Watch archives & heritage


Watchmaking now on UNESCO’s world heritage list

HERITAGE

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December 2020


Watchmaking now on UNESCO's world heritage list

UNESCO has registered the craftsmanship of mechanical watchmaking and art mechanics on its Representative List of the Intangible Cultural Heritage of Humanity. The organisation considered this application as outstanding, as it raises awareness of the importance of intangible cultural heritage in a cross-border area.

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NESCO has registered the craftsmanship of mechanical watchmaking and art mechanics on its Representative List of the Intangible Cultural Heritage of Humanity.The organisation considered this application as outstanding, as it raises awareness of the importance of intangible cultural heritage in a cross-border area.

The craftsmanship of mechanical watchmaking and art mechanics includes the traditional craftsmanship of watchmaking in the Jura Arc, an area that stretches from Geneva to Schaffhausen, and from Biel to Besançon; it includes as well as the production of mechanical automata and music boxes in the Sainte-Croix region.

These skills, at the crossroads between science, art and technology, bring together individual and collective, as well as theoretical and practical knowledge in the fields of mechanics and micromechanics. This border region between France and Switzerland is home to a wide range of craftsmen, businesses, training institutions, museums and associations that promote and transmit these techniques that require the human’s hands. Those highly skilled techniques combine tradition and innovation.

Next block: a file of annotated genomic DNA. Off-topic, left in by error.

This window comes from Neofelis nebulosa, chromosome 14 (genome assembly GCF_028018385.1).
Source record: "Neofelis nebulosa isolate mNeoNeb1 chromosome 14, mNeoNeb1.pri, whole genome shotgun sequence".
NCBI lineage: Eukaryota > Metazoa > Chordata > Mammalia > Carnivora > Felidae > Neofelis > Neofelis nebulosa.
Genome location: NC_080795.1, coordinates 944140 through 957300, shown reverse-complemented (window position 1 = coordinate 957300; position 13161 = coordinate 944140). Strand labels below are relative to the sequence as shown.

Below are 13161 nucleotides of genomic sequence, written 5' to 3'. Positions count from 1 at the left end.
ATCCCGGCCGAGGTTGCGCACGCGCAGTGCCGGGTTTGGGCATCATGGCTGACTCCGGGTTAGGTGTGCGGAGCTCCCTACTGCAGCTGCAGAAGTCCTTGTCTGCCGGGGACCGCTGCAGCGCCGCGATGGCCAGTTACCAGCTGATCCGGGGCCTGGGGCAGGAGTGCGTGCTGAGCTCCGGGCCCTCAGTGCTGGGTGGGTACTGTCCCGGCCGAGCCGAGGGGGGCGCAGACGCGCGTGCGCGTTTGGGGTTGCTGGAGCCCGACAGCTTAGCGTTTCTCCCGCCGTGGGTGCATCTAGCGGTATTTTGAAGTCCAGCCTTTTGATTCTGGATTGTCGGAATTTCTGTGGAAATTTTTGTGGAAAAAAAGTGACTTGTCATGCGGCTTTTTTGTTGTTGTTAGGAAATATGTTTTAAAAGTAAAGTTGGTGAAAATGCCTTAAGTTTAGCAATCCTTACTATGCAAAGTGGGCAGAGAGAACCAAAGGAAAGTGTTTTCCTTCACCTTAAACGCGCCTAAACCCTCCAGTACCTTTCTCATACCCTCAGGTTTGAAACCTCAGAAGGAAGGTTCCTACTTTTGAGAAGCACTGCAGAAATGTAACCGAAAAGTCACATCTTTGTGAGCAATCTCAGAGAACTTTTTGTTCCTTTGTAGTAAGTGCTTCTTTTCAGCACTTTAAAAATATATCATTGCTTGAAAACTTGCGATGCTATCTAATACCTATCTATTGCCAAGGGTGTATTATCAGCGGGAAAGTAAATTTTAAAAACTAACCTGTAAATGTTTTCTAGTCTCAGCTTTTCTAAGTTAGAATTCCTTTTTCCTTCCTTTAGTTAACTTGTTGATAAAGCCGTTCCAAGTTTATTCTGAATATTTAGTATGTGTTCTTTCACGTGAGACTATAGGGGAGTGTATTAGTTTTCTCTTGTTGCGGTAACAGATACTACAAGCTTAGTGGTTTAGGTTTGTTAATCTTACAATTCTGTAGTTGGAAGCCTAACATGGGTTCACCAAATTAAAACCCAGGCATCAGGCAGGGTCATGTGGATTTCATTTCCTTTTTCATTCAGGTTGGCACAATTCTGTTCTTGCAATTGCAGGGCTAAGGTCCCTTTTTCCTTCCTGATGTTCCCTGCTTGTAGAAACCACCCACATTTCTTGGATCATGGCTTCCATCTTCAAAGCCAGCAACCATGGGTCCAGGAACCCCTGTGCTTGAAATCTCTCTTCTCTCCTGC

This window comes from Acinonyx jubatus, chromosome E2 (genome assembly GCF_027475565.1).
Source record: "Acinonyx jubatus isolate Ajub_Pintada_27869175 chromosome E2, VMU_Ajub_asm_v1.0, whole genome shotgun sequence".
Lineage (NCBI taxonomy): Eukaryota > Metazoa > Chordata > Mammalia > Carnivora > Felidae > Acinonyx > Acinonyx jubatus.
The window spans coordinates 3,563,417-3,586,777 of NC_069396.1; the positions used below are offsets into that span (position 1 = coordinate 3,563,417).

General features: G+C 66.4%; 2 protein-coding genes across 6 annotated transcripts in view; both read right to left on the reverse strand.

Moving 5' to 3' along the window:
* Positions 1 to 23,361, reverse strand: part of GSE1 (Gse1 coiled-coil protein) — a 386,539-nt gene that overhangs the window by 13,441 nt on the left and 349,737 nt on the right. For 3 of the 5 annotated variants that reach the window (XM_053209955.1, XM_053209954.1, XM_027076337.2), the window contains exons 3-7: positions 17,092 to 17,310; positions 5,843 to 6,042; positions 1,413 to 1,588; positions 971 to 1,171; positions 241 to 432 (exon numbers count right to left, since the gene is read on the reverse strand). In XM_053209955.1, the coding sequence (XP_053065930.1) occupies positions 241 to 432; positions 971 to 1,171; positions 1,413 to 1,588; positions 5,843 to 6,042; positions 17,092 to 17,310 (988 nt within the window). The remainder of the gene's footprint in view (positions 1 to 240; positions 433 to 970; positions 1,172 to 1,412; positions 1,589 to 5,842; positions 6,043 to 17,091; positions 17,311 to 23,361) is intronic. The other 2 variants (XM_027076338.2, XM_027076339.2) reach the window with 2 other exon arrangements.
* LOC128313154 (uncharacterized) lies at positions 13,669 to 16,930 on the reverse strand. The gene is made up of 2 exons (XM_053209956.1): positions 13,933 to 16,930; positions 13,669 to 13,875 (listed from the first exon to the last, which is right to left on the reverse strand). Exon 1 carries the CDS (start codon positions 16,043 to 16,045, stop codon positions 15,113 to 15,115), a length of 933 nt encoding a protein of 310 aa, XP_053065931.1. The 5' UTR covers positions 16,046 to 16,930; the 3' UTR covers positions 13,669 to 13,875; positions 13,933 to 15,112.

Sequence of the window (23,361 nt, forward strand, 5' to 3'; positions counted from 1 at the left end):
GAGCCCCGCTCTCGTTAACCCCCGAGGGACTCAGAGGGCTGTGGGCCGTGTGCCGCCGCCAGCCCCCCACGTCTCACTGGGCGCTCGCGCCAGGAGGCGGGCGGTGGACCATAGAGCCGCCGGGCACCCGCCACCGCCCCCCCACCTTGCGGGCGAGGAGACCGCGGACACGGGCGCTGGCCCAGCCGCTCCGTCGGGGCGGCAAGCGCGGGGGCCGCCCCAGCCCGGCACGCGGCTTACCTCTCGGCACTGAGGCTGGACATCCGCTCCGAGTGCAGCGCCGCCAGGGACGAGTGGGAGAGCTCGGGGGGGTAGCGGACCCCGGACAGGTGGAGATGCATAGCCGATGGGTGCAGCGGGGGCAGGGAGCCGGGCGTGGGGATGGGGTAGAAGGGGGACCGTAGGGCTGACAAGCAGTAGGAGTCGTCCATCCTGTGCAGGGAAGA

While watchmaking and art mechanics play a primarily economic role, they have also shaped the architecture, urban landscape, and everyday life of these regions. The recognition of these skills also highlights the complementarity and continuity between tangible and intangible heritage, with the site of La Chaux-de-Fonds/Le Locle having been inscribed as a World Heritage Site of Watchmaking Town Planning in 2009.

Presented jointly by Switzerland and France in March 2019, the application was prepared by the Swiss Federal Office of Culture (FOC) with a binational steering group that included craftsmen, trainers and representatives from museums and French local authorities (Grand Besançon area and the Pays Horloger). The proposed safeguarding initiatives cover the areas of documentation, training and transmission, as well as awareness-raising and enhancement.

A European Interreg project, “Arc Horloger” (Watchmaking Arc), led by arcjurassien.ch on the Swiss side, was set up at the time of the application in order to implement these initiatives transnationally. This framework will make it possible to promote the UNESCO inscription and to formally establish a joint coordination structure.

The first tangible result of the impetus for cultural heritage generated by the application is a photograph exhibition curated jointly by the International Watchmaking Museum in La Chaux-de-Fonds and the Museum of Time in Besançon. It is focusing on the scope and implications of the inscription.

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